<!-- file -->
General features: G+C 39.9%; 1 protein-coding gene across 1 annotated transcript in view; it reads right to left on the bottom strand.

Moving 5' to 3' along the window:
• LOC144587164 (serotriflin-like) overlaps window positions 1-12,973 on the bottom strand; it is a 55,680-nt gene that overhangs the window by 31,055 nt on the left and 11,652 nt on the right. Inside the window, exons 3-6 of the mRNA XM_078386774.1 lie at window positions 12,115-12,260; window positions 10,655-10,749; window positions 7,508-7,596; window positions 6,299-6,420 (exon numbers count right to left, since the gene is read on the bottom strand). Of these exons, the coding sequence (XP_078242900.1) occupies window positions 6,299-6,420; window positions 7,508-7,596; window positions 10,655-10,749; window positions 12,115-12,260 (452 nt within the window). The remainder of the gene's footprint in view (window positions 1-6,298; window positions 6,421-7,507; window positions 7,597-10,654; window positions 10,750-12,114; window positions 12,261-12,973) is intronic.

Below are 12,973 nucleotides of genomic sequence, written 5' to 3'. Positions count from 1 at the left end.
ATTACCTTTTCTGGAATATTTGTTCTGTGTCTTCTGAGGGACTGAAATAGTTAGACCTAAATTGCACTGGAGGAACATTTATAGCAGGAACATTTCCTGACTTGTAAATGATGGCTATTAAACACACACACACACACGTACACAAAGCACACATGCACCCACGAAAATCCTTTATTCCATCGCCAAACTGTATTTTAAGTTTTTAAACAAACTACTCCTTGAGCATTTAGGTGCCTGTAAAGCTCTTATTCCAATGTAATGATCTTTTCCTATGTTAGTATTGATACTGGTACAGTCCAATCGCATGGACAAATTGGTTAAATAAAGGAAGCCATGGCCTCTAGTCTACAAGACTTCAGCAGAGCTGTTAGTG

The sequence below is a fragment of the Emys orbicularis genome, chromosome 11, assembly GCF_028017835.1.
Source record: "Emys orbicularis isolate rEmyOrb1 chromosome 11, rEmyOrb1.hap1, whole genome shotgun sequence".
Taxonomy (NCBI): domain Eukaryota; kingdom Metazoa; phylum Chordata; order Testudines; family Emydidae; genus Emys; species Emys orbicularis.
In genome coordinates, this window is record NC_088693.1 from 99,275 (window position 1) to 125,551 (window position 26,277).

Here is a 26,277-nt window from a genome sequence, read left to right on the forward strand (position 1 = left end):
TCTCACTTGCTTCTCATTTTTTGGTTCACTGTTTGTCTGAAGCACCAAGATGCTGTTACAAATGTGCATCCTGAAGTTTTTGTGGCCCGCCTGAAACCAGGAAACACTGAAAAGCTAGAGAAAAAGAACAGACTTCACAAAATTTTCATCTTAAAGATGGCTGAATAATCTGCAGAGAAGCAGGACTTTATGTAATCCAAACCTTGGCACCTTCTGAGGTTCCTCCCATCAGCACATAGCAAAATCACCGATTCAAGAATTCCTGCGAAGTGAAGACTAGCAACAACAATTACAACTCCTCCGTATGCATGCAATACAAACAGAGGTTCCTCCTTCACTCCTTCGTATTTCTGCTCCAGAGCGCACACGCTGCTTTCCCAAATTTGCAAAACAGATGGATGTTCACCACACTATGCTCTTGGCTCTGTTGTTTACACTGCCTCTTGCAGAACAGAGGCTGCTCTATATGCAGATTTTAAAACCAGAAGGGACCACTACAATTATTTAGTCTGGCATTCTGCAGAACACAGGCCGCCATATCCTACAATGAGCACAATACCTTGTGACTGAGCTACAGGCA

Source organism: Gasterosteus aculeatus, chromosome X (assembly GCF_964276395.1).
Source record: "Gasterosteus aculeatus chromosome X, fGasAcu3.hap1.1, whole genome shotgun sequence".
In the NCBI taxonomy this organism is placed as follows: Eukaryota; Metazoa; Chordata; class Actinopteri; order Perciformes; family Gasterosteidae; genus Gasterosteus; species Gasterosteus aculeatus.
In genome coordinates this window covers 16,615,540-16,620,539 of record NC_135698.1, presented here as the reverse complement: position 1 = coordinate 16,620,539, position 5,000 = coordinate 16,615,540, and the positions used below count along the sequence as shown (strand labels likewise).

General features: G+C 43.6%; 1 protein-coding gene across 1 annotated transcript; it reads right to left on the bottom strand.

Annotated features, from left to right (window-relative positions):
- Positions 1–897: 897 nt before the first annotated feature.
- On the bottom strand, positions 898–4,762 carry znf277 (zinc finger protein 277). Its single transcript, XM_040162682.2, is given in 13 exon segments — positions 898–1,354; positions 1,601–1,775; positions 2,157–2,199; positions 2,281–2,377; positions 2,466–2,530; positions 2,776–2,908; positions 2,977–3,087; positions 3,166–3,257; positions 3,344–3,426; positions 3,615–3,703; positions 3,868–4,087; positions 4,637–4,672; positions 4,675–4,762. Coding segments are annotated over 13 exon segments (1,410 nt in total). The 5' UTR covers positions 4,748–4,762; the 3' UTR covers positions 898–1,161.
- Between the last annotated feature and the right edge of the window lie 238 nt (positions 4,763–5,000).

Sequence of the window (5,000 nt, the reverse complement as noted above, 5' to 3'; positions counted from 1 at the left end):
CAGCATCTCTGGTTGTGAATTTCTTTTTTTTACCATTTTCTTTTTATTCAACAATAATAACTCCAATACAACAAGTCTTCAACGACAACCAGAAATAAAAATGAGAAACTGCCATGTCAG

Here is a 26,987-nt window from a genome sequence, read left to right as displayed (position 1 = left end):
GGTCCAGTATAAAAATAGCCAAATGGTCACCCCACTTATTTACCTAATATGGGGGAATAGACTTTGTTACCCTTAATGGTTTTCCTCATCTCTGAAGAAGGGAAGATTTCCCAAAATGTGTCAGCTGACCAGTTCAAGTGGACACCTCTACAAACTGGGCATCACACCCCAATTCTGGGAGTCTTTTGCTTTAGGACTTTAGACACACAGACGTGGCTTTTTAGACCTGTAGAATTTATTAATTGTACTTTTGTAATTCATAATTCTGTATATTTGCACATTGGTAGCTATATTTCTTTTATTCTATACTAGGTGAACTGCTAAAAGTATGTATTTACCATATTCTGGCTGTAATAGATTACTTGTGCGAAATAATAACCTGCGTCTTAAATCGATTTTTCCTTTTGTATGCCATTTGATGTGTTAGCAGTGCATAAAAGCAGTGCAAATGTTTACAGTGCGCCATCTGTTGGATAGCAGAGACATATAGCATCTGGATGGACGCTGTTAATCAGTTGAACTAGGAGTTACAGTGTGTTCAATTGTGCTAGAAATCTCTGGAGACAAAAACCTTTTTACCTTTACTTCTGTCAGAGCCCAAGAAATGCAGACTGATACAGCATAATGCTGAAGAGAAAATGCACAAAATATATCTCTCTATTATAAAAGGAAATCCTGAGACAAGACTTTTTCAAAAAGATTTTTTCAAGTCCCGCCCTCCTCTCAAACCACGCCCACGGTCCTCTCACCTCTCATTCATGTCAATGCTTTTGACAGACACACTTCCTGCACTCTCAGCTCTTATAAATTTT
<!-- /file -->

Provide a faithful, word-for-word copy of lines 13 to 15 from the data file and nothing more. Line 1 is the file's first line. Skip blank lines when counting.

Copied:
Source record: "Gasterosteus aculeatus chromosome X, fGasAcu3.hap1.1, whole genome shotgun sequence".
In the NCBI taxonomy this organism is placed as follows: Eukaryota; Metazoa; Chordata; class Actinopteri; order Perciformes; family Gasterosteidae; genus Gasterosteus; species Gasterosteus aculeatus.
In genome coordinates this window covers 16,615,540-16,620,539 of record NC_135698.1, presented here as the reverse complement: position 1 = coordinate 16,620,539, position 5,000 = coordinate 16,615,540, and the positions used below count along the sequence as shown (strand labels likewise).